In Heʻeia, water from Haʻikū and ʻIolekaʻa valleys created a marshland called Hoi, where wetland kalo was traditionally grown. In the mid 1800’s, kalo was replaced by sugarcane, pineapple, and rice, and later cattle, creating a long-running battle for water rights.
These new land uses created intense erosion, flooding, and increased runoff during heavy rains, which degraded the health and productivity of Heʻeia fishpond and Kāneʻohe Bay. Mangroves were introduced to control erosion in upland farm areas, but they made their way downstream, closing the Heʻeia Stream channel at its mouth. Today, the mangrove and hau trees are choking the stream and have reduced wetland habitat for native species.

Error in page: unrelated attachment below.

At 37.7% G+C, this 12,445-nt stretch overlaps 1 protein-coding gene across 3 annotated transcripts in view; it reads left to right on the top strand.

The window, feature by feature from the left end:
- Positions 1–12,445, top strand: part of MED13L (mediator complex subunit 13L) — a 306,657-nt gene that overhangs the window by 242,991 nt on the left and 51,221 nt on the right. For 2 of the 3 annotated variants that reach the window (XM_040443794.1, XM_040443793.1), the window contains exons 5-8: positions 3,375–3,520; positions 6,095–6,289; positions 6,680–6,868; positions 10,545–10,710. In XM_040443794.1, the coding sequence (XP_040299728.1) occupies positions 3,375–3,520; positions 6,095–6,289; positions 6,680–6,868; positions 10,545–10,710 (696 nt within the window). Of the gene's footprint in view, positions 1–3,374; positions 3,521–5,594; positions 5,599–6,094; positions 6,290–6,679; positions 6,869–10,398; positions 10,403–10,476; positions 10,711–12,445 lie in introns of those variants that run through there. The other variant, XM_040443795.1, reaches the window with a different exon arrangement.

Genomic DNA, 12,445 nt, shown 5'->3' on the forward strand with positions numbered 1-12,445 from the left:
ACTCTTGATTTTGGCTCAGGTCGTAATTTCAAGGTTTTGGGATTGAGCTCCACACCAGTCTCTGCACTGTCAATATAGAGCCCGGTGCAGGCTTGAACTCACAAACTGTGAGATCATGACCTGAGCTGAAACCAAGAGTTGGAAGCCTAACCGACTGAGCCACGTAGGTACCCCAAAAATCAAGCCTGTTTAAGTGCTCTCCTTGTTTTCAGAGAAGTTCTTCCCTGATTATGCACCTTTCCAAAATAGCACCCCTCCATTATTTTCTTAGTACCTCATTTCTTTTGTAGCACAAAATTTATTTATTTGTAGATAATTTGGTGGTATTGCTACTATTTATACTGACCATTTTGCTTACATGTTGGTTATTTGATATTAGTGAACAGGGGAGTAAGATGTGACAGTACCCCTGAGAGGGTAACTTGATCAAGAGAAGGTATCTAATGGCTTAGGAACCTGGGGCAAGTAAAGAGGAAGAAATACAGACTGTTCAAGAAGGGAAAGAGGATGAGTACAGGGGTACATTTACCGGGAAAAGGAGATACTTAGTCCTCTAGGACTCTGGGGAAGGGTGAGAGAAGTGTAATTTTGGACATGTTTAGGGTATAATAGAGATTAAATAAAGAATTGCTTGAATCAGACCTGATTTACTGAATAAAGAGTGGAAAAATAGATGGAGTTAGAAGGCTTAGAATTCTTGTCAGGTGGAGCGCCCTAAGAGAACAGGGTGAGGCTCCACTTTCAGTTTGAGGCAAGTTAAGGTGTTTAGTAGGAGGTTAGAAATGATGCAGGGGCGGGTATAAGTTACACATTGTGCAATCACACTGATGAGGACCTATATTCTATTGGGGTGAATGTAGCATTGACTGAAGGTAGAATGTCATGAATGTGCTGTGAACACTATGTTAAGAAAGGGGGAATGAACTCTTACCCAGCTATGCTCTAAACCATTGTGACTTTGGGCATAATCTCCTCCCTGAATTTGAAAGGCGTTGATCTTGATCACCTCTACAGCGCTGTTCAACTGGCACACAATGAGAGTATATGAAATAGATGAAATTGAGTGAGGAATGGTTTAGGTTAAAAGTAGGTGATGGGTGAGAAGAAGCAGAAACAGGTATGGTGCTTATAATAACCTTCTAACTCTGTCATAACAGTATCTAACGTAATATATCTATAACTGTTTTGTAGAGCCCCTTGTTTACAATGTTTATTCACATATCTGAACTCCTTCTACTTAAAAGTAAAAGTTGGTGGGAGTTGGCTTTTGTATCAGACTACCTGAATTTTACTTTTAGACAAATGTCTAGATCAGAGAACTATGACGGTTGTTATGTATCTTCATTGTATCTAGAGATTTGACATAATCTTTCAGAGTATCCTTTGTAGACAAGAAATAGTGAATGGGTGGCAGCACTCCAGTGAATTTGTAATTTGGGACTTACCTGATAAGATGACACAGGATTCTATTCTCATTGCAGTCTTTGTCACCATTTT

Plans to develop the once privately-owned Heʻeia wetland into high priced housing, a marina, a resort, and golf course were met with strong community opposition and were eventually abandoned. The land is now under the ownership of the Hawaiʻi Community Development Authority.